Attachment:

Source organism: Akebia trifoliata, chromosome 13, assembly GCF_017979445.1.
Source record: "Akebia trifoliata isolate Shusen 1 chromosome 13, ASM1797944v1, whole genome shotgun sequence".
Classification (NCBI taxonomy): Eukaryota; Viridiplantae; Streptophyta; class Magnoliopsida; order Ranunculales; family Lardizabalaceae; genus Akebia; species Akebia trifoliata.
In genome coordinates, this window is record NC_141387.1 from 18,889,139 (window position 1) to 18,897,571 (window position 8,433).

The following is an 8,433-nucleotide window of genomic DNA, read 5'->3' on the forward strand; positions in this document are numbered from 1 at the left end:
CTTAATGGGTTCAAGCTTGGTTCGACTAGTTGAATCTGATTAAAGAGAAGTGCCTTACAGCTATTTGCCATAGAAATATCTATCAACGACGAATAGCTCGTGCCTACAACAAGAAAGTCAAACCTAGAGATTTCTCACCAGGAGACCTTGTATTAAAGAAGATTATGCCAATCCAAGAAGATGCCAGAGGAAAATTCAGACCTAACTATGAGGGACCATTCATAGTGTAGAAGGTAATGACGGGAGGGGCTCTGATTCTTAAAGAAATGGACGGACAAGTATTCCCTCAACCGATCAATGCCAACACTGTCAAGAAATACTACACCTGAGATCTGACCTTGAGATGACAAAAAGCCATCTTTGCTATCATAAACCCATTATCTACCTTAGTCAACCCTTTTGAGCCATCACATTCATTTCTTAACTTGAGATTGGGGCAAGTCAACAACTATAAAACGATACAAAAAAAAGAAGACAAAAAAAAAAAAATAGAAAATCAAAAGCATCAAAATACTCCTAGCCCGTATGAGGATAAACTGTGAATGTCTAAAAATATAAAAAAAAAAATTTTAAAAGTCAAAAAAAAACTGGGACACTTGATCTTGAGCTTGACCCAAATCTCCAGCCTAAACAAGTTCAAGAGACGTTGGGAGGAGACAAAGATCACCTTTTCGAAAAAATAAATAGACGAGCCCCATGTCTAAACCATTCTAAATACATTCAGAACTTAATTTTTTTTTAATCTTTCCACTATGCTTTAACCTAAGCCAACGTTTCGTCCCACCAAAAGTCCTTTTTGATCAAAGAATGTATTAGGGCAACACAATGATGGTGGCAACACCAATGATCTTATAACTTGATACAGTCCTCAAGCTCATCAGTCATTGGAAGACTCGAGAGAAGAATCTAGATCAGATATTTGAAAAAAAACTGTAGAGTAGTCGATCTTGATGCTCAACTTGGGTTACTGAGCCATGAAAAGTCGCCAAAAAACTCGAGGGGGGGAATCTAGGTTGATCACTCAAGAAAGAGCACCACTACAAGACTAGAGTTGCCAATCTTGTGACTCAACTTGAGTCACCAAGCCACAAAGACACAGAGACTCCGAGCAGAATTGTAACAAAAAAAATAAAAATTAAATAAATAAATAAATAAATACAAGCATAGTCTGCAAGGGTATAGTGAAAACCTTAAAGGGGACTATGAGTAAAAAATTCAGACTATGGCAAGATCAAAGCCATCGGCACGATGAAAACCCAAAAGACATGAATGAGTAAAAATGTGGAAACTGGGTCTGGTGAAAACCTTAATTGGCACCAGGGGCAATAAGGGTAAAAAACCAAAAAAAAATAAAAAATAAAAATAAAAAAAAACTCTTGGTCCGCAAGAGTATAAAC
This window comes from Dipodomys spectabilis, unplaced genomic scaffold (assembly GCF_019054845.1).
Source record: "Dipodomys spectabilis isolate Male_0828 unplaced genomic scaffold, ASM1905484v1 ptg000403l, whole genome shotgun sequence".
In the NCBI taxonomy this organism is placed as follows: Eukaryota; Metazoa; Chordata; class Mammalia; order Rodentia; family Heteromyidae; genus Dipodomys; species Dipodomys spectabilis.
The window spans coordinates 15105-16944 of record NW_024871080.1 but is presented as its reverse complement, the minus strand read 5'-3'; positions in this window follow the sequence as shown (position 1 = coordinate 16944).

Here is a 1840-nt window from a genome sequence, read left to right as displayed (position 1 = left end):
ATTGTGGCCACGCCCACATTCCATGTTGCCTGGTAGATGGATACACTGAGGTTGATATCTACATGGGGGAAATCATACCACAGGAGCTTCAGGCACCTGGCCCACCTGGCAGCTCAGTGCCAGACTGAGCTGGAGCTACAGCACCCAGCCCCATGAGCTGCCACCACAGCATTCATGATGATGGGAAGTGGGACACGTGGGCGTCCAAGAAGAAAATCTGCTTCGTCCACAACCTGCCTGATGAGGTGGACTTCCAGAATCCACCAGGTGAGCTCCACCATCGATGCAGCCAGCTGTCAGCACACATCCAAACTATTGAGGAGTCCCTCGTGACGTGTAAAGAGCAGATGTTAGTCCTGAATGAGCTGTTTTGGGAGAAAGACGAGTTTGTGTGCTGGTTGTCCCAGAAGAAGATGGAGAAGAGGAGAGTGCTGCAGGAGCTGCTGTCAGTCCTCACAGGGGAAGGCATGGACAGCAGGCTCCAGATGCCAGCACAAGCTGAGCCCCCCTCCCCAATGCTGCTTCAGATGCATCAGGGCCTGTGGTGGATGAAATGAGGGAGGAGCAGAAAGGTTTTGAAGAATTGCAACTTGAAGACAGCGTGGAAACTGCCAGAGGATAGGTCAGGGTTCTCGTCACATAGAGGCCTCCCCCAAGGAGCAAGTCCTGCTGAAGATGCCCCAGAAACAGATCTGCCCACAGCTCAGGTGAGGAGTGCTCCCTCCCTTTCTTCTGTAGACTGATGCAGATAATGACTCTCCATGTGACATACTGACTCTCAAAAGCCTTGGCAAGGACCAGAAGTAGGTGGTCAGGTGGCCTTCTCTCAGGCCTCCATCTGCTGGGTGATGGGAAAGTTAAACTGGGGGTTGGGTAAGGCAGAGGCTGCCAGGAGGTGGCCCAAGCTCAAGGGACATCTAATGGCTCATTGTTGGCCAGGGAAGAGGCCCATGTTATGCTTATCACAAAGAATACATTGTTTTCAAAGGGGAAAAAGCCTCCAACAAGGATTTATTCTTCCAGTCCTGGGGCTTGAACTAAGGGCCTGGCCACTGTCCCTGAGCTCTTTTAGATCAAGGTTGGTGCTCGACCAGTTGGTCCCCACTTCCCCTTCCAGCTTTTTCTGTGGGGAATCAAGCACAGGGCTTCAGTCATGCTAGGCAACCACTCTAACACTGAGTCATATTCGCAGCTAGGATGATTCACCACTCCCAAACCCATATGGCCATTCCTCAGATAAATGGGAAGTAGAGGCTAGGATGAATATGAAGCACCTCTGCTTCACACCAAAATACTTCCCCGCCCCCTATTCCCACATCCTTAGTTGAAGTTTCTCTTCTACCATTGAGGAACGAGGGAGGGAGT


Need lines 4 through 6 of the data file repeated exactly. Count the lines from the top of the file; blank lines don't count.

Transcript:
In genome coordinates, this window is record NC_141387.1 from 18,889,139 (window position 1) to 18,897,571 (window position 8,433).

The following is an 8,433-nucleotide window of genomic DNA, read 5'->3' on the forward strand; positions in this document are numbered from 1 at the left end:
CTTAATGGGTTCAAGCTTGGTTCGACTAGTTGAATCTGATTAAAGAGAAGTGCCTTACAGCTATTTGCCATAGAAATATCTATCAACGACGAATAGCTCGTGCCTACAACAAGAAAGTCAAACCTAGAGATTTCTCACCAGGAGACCTTGTATTAAAGAAGATTATGCCAATCCAAGAAGATGCCAGAGGAAAATTCAGACCTAACTATGAGGGACCATTCATAGTGTAGAAGGTAATGACGGGAGGGGCTCTGATTCTTAAAGAAATGGACGGACAAGTATTCCCTCAACCGATCAATGCCAACACTGTCAAGAAATACTACACCTGAGATCTGACCTTGAGATGACAAAAAGCCATCTTTGCTATCATAAACCCATTATCTACCTTAGTCAACCCTTTTGAGCCATCACATTCATTTCTTAACTTGAGATTGGGGCAAGTCAACAACTATAAAACGATACAAAAAAAAGAAGACAAAAAAAAAAAAATAGAAAATCAAAAGCATCAAAATACTCCTAGCCCGTATGAGGATAAACTGTGAATGTCTAAAAATATAAAAAAAAAAATTTTAAAAGTCAAAAAAAAACTGGGACACTTGATCTTGAGCTTGACCCAAATCTCCAGCCTAAACAAGTTCAAGAGACGTTGGGAGGAGACAAAGATCACCTTTTCGAAAAAATAAATAGACGAGCCCCATGTCTAAACCATTCTAAATACATTCAGAACTTAATTTTTTTTTAATCTTTCCACTATGCTTTAACCTAAGCCAACGTTTCGTCCCACCAAAAGTCCTTTTTGATCAAAGAATGTATTAGGGCAACACAATGATGGTGGCAACACCAATGATCTTATAACTTGATACAGTCCTCAAGCTCATCAGTCATTGGAAGACTCGAGAGAAGAATCTAGATCAGATATTTGAAAAAAAACTGTAGAGTAGTCGATCTTGATGCTCAACTTGGGTTACTGAGCCATGAAAAGTCGCCAAAAAACTCGAGGGGGGGAATCTAGGTTGATCACTCAAGAAAGAGCACCACTACAAGACTAGAGTTGCCAATCTTGTGACTCAACTTGAGTCACCAAGCCACAAAGACACAGAGACTCCGAGCAGAATTGTAACAAAAAAAATAAAAATTAAATAAATAAATAAATAAATACAAGCATAGTCTGCAAGGGTATAGTGAAAACCTTAAAGGGGACTATGAGTAAAAAATTCAGACTATGGCAAGATCAAAGCCATCGGCACGATGAAAACCCAAAAGACATGAATGAGTAAAAATGTGGAAACTGGGTCTGGTGAAAACCTTAATTGGCACCAGGGGCAATAAGGGTAAAAAACCAAAAAAAAATAAAAAATAAAAATAAAAAAAAACTCTTGGTCCGCAAGAGTATAAAC